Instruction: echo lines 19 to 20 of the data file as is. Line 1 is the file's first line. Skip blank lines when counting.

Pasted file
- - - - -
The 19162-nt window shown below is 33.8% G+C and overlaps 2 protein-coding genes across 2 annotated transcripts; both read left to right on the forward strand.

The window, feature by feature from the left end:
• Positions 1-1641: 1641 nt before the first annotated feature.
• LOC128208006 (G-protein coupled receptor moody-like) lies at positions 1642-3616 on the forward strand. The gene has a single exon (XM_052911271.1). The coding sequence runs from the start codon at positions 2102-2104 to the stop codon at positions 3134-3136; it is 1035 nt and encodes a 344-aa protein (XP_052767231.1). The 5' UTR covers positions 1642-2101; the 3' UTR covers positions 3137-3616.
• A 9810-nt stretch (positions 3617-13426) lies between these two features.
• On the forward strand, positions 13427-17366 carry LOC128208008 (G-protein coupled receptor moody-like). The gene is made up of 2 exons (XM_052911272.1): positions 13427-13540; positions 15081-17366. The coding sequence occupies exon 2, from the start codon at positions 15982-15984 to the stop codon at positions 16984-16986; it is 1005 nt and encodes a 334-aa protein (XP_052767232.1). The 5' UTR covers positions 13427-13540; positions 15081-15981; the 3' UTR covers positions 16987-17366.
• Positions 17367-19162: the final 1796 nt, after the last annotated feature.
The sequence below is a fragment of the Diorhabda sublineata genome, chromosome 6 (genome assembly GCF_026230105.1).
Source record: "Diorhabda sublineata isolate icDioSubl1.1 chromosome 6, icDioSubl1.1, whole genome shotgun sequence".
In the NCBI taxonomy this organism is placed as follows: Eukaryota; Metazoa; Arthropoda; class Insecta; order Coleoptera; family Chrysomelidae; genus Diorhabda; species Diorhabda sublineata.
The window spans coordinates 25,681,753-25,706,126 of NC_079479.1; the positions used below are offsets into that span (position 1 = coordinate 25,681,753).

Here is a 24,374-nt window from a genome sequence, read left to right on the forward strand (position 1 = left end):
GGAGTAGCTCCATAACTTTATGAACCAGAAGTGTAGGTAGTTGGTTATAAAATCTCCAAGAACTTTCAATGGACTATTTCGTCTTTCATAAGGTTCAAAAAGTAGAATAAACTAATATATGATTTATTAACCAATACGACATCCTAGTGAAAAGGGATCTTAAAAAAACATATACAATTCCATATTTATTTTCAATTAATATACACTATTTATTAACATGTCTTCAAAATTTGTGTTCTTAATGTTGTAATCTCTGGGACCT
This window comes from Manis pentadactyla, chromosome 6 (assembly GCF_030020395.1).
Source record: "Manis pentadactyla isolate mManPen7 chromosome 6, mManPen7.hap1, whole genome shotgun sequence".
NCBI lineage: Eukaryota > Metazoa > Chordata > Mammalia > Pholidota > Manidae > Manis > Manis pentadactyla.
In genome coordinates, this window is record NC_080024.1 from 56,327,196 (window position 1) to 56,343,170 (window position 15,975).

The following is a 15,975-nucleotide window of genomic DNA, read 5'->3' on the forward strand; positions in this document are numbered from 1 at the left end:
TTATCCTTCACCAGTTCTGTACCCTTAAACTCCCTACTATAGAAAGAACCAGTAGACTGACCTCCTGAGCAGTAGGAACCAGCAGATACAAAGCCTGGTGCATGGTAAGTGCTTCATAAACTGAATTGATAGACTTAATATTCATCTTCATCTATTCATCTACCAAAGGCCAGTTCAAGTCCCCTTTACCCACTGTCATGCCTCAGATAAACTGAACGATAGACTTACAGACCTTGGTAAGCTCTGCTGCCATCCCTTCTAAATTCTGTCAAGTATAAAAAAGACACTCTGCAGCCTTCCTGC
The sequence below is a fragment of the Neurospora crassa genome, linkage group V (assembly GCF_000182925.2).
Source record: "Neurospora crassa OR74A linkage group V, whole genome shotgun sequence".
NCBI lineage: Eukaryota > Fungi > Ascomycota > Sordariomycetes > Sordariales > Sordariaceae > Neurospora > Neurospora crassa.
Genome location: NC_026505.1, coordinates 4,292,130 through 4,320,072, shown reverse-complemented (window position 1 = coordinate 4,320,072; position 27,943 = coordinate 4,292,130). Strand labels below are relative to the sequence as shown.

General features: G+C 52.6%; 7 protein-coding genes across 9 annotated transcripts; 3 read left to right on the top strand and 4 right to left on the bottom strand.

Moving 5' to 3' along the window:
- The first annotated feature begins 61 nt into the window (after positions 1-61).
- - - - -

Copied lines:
TTATCCTTCACCAGTTCTGTACCCTTAAACTCCCTACTATAGAAAGAACCAGTAGACTGACCTCCTGAGCAGTAGGAACCAGCAGATACAAAGCCTGGTGCATGGTAAGTGCTTCATAAACTGAATTGATAGACTTAATATTCATCTTCATCTATTCATCTACCAAAGGCCAGTTCAAGTCCCCTTTACCCACTGTCATGCCTCAGATAAACTGAACGATAGACTTACAGACCTTGGTAAGCTCTGCTGCCATCCCTTCTAAATTCTGTCAAGTATAAAAAAGACACTCTGCAGCCTTCCTGC
The sequence below is a fragment of the Neurospora crassa genome, linkage group V (assembly GCF_000182925.2).